Arch. Myriam B. Mahiques Curriculum Vitae

Friday, June 17, 2011

An old atomic plant in Germany converted into an amusing park

A couple of weeks ago, I had the joy  of knowing Germay would be closing its nuclear plants. And now, I've read this great article at Spiegel, one old atomic plant converted into an amusing park.
From Spiegel on line, an excerpt and pictures:

In the early 1970s, construction began in Germany on what was supposed to be the world's most technologically advanced nuclear power plant. But public protests and nuclear disasters elsewhere kept the plant from ever going online -- and then a Dutch developer with a dream arrived on the scene.
As far as the Germans are concerned, only a Dutchman could buy a nuclear power plant and transform it into an amusement park.

The complex in Kalkar wasn't just any old nuclear power plant, but rather a multi-billion-deutsche mark national symbol-turned-boondoggle. After initially being touted as proof of the ingenuity of German engineers, it then went on to symbolize the power of youthful resistance and, finally, the absurdity of political decision-making. Indeed, after being built for 8 billion deutsche marks (€4.1 billion; $5.9 billion), the complex known locally as "der Brüter" ("the breeder") was destined never to go online. In the wake of the Chernobyl disaster, it stood idle for years because nobody wanted to have anything to do with the enormous mountain of concrete. The plant went into partial operation in 1985, but it never received nuclear materials.

Dreams from Abroad
Then everything changed. Karl-Heinz Rottman, 57, a former employee, recounts how he and his colleagues were just about to eat lunch together in 1995 when Dutch developer Hennie van der Most drove up. At the time, Rottman says, morale among the workers was low and they were full of disappointment. But then this white-haired man got out of his black Mercedes and said: "Hi, I'm Hennie. I'm gonna buy everything here." Rottman says his first thought was: "Sure, go for it."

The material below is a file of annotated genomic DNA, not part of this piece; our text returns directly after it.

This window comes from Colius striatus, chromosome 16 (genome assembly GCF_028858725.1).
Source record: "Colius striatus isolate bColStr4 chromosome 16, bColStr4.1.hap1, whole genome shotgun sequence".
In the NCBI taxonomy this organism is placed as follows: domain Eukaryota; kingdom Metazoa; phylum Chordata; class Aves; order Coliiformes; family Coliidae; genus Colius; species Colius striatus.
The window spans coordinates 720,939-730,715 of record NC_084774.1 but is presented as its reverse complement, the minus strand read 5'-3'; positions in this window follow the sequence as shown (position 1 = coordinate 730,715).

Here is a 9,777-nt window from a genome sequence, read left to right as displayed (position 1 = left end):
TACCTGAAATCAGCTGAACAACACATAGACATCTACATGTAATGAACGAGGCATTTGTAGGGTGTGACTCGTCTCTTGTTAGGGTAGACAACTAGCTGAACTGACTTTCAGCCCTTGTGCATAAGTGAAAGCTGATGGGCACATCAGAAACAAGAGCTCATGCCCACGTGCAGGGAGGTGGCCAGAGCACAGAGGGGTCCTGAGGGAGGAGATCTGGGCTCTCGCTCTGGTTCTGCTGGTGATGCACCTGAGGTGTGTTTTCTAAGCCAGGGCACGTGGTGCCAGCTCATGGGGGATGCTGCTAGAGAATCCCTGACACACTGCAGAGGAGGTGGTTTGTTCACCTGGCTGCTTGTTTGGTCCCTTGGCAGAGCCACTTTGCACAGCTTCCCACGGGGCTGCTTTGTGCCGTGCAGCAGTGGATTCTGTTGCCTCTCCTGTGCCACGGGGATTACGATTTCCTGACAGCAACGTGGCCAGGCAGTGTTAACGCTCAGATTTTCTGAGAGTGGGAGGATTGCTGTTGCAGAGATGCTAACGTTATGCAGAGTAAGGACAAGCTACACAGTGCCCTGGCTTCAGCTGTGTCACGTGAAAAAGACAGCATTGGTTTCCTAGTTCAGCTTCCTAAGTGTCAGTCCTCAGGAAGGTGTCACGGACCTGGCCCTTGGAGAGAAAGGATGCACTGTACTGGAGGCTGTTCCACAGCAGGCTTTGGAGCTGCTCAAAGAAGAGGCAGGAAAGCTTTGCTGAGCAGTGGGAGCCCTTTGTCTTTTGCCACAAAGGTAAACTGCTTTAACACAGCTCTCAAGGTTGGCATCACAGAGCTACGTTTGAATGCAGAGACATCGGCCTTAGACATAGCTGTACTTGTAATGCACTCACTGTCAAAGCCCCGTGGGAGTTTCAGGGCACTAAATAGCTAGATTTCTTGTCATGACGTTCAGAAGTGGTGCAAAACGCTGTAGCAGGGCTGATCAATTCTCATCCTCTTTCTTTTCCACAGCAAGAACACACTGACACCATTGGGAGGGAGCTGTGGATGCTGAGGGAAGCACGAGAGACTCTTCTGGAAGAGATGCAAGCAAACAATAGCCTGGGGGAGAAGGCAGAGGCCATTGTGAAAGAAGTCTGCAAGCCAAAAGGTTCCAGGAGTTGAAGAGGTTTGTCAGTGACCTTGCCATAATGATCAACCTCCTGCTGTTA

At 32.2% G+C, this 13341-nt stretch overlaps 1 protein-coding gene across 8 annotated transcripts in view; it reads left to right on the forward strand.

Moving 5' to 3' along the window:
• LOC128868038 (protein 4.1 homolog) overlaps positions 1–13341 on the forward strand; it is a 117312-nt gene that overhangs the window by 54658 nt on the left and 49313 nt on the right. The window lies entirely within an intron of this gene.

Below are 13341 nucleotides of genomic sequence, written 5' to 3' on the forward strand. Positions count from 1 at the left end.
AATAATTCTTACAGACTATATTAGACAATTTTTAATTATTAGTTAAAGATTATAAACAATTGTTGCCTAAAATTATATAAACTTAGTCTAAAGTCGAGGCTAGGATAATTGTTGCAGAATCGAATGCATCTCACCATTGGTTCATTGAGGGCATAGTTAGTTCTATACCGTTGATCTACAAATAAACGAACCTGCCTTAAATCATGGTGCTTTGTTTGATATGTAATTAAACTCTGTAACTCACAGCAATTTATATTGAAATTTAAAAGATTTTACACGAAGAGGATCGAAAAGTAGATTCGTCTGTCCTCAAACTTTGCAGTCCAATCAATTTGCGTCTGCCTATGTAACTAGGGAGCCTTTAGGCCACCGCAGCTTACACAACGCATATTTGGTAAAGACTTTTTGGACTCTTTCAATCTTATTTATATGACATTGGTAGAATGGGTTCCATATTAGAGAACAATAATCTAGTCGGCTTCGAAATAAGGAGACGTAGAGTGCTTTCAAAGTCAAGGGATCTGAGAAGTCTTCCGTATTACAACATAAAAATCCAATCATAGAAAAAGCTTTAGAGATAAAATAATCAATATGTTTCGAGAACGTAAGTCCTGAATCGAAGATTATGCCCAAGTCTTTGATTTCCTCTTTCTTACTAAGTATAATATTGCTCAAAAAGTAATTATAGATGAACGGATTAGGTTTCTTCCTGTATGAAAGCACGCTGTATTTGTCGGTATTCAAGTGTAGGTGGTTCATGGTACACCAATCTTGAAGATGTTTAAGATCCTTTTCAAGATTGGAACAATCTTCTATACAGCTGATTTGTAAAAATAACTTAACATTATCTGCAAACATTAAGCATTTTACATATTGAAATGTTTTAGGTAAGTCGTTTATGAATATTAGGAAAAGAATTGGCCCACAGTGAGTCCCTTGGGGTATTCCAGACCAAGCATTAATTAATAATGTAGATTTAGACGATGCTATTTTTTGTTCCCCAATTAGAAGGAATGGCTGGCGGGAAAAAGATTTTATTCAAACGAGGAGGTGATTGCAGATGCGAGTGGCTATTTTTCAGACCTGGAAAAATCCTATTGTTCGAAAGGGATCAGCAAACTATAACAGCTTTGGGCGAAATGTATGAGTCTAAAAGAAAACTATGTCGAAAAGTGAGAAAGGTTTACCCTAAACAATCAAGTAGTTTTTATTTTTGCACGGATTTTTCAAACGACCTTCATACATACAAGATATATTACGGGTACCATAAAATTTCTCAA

And that's just what Hennie did. The son of a farmer and junk dealer from rural Holland borrowed a couple of million deutsche marks to buy the nuclear power plant that had been heralded as a source of infinite energy for the industrial age. Its uranium core was supposed to produce more plutonium than the reactor needed, meaning that it could forever produce energy that was as clean and safe as possible.
But instead of getting the reactor up and running, Hennie began to gut the place. Massive amounts of circuitry, pumps, turbine and other equipment landed on the trash heap. The engineers who had settled in the area could hardly bear to watch as their creation was destroyed. And the job was massive -- in order to be able to respond to worst-case scenarios involving multiple failures, nuclear power plants have three and sometimes even five sets of duplicate back-up systems. Even now, 15 years later, only a third of the reactor has been converted into amusement park.
Read the article by Jorg Diehl:


  1. Guau, estos no pierden tiempo en hacer las cosas!! Que buen artículo!! Besos

  2. Silvia, Alemania siempre estuvo en el ojo de la tormenta, no es necesario decir porqué. Pero muchas ciudades han resurgido como focos culturales, y por si fuera poco, cerraron las plantas y nos dan este ejemplo, me alegra mucho. Dicho sea de paso, mi abuela materna nació en Chile pero toda su familia era alemana.



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